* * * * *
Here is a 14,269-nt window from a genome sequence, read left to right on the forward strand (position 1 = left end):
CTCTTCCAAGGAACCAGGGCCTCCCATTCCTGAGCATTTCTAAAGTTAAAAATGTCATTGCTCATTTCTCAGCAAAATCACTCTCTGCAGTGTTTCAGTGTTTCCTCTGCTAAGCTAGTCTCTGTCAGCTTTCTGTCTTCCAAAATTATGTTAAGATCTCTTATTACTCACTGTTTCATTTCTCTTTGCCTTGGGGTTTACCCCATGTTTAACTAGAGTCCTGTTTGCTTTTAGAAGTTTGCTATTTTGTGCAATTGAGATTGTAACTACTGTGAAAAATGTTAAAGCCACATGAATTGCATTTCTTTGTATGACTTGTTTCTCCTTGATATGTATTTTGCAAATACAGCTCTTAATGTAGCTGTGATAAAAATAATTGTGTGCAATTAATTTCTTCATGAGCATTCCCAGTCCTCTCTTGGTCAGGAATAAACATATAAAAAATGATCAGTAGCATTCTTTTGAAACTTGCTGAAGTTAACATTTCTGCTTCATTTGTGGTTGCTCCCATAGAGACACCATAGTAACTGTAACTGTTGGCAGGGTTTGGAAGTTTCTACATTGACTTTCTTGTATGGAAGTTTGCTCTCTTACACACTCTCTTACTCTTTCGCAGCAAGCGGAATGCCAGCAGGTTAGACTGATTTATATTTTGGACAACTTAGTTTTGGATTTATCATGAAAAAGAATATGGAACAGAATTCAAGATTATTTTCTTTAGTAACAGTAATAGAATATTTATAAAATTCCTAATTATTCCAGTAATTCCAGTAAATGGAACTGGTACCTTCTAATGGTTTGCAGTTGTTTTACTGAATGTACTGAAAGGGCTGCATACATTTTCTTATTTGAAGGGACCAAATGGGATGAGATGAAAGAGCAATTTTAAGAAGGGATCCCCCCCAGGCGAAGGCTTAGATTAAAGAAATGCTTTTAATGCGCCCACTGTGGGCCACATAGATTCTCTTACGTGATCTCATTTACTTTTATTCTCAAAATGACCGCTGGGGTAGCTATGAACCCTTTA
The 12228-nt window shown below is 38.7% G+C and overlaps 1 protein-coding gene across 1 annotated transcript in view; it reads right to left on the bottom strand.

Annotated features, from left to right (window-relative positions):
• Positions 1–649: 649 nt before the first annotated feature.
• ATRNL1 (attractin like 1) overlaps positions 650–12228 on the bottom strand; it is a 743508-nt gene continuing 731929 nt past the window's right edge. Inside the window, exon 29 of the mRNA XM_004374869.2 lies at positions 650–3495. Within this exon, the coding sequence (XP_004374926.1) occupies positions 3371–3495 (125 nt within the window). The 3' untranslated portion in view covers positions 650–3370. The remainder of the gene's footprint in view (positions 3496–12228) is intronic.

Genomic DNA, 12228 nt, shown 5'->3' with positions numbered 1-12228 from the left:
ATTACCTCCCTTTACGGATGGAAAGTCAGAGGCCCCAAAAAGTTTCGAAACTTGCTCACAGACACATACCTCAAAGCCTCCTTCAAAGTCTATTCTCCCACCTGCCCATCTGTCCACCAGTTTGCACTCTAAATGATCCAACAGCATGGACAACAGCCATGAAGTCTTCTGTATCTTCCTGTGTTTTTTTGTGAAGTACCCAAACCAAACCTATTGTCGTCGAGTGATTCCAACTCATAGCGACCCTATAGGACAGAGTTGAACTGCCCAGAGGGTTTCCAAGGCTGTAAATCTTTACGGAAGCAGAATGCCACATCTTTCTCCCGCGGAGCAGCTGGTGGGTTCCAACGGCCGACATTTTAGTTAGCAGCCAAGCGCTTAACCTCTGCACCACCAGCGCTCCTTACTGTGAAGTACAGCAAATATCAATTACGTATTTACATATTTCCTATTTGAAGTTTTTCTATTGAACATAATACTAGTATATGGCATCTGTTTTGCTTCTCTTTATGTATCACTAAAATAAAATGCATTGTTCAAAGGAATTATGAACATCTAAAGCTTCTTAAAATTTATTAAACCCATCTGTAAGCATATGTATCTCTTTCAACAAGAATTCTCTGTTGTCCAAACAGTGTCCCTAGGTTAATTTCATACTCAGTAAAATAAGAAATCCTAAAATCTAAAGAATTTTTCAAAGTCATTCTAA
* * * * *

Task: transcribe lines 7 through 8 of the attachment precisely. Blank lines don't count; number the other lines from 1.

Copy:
Genomic DNA, 12228 nt, shown 5'->3' with positions numbered 1-12228 from the left:
ATTACCTCCCTTTACGGATGGAAAGTCAGAGGCCCCAAAAAGTTTCGAAACTTGCTCACAGACACATACCTCAAAGCCTCCTTCAAAGTCTATTCTCCCACCTGCCCATCTGTCCACCAGTTTGCACTCTAAATGATCCAACAGCATGGACAACAGCCATGAAGTCTTCTGTATCTTCCTGTGTTTTTTTGTGAAGTACCCAAACCAAACCTATTGTCGTCGAGTGATTCCAACTCATAGCGACCCTATAGGACAGAGTTGAACTGCCCAGAGGGTTTCCAAGGCTGTAAATCTTTACGGAAGCAGAATGCCACATCTTTCTCCCGCGGAGCAGCTGGTGGGTTCCAACGGCCGACATTTTAGTTAGCAGCCAAGCGCTTAACCTCTGCACCACCAGCGCTCCTTACTGTGAAGTACAGCAAATATCAATTACGTATTTACATATTTCCTATTTGAAGTTTTTCTATTGAACATAATACTAGTATATGGCATCTGTTTTGCTTCTCTTTATGTATCACTAAAATAAAATGCATTGTTCAAAGGAATTATGAACATCTAAAGCTTCTTAAAATTTATTAAACCCATCTGTAAGCATATGTATCTCTTTCAACAAGAATTCTCTGTTGTCCAAACAGTGTCCCTAGGTTAATTTCATACTCAGTAAAATAAGAAATCCTAAAATCTAAAGAATTTTTCAAAGTCATTCTAA